Sylar was talking to Claire because the tattoos told him he should, because he doesn’t want to die alone, because the Heroes writers spun the Sylar Character Arc Wheel and the pin landed on “Doesn’t want to die alone.” (Remember when the pin landed on “Is actually a Petrelli?” Am I the only one who wishes that had actually been true? Why do I like the Petrellis so much, anyways?)
Did this set-up make any sense? No, but the pairing of Sylar and Claire turned out brilliantly. I think it’s because the show finally confronted the deep depression of Claire’s existence head-on. “You’re the indestructible girl who can’t put herself out there to get hurt,” said Sylar, who would make a really great superhero psychotherapist if this show actually gets another season.
The end of this subplot dovetailed on one of those awful “gotcha!” moments where one character shapechanges into another character. It left Sylar looking to become powerless, which has always led to fantastic plotlines in the past. It also left Claire hanging out with her roommate in the most abstract way possible. The writers don’t really seem to have the guts to follow through on that kiss. But is it weird of me that I’m just happy to see Claire be happy?
Samuel Sullivan: His Dream Was Already Behind Him
In the Heroes writers’ room, right next to the Sylar Character Arc Wheel, there is a very large dartboard labeled “Samuel Sullivan’s Motivation.” There is currently a dart nestled right in the middle of a block that says “Doing it all for his long-lost love,” and holy crap if that dart didn’t have the right idea. Listen, like all of you, I’m a little bit bemused at the sudden revelation that Samuel Sullivan, who’s been some kind of combo cult leader/gene fascist/evil genius/tormented loner/cold-hearted killer/master manipulator/idiot all season, has been planning all along to build a charming summer cottage for his lady love. But as long as that lady love is played by Kate Vernon, you had me at hello.
There were too many things to enjoy about this subplot, but I think the best thing was how small-scale it felt. No one’s life was in the balance. Nobody had a tumor. Instead, for the vast majority of last night, all Samuel Sullivan was trying to do was remind Vanessa why she fell in love with him. Even the little details felt right: the careful way Samuel shaved around his soul patch, the slow transmogrification of Vanessa’s frown into a helpless smile as Samuel offered her a strawberry milkshake, the way she finally admitted that she still had “a hint of fondness” for Samuel and held her fingers apart by a tiny distance that nevertheless seemed like a whole lot more than a hint. “How do you do it?” asked Vanessa, after Samuel had somehow seduced her all over again. “How do you do it? Every single time?”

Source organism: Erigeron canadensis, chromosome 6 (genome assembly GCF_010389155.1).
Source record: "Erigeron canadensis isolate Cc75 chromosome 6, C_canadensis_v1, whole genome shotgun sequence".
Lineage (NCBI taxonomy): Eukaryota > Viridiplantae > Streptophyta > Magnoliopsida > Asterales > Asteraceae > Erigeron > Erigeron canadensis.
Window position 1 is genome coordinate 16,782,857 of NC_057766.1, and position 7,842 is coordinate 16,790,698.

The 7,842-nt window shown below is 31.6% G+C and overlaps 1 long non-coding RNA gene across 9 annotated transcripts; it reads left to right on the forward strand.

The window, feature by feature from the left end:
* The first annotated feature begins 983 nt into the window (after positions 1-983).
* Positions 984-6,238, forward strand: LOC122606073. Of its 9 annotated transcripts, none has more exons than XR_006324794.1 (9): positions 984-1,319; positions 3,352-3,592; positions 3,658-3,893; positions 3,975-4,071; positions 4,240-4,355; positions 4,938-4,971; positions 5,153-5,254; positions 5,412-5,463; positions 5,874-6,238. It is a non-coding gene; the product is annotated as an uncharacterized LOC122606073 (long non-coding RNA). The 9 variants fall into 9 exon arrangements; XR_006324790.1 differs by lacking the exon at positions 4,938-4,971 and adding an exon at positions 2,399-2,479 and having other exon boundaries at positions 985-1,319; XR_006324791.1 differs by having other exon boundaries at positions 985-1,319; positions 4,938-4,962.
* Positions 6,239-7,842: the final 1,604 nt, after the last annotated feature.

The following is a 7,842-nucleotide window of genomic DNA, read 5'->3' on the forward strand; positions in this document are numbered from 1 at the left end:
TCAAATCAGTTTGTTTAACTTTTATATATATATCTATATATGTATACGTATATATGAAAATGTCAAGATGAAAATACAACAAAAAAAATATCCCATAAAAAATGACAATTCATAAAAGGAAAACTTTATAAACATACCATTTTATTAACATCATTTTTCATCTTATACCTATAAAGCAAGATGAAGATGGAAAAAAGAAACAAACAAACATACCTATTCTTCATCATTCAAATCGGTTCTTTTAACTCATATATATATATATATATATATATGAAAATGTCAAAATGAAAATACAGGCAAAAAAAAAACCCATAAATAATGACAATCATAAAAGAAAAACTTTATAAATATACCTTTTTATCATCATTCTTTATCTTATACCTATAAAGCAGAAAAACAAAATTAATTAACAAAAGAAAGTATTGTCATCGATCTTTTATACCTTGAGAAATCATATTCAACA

Finally – finally! – Robert Knepper is getting some juice to work with on this show. When he took Vanessa to his beautiful desert Eden and showed her her perfect dream cottage, I thought for a second that I was watching an actually-good screen adaptation of The Great Gatsby. (You ever seen the one with Robert Redford? This was better.) “It’s what you talked about! It could be our life!”
But for once, a character on this show seemed to have grown up past the age of 12. Vanessa pointed out that Samuel didn’t build this whole dream for her: “This is your fantasy. It’s beautiful, and I’m happy for you… please don’t tell me this was all for me.” Vanessa was dropping truth bombs all over Samuel’s fragile little dollhouse world. He scampered away for a good cry. The interaction between these two was so perfect that I thought, once again, how much better this show would be if Plan A had been followed and most of the original cast had left after Season 1.
Then Samuel went back to the ice cream shoppe. He got a strawberry milkshake, but only got one straw. A waitress asked him if he was all right. He started screaming things at her, but they were meant for something else: “You think I’m different? Looking down your nose at me, like I’m not good enough. I’ve been trying to play by your rules. From now on, you’re all gonna play by mine.” The room started shaking. The camera did a close-up on the milkshake as it tumbled to the ground and shattered. It was just like in Potemkin, but not lame and Russian.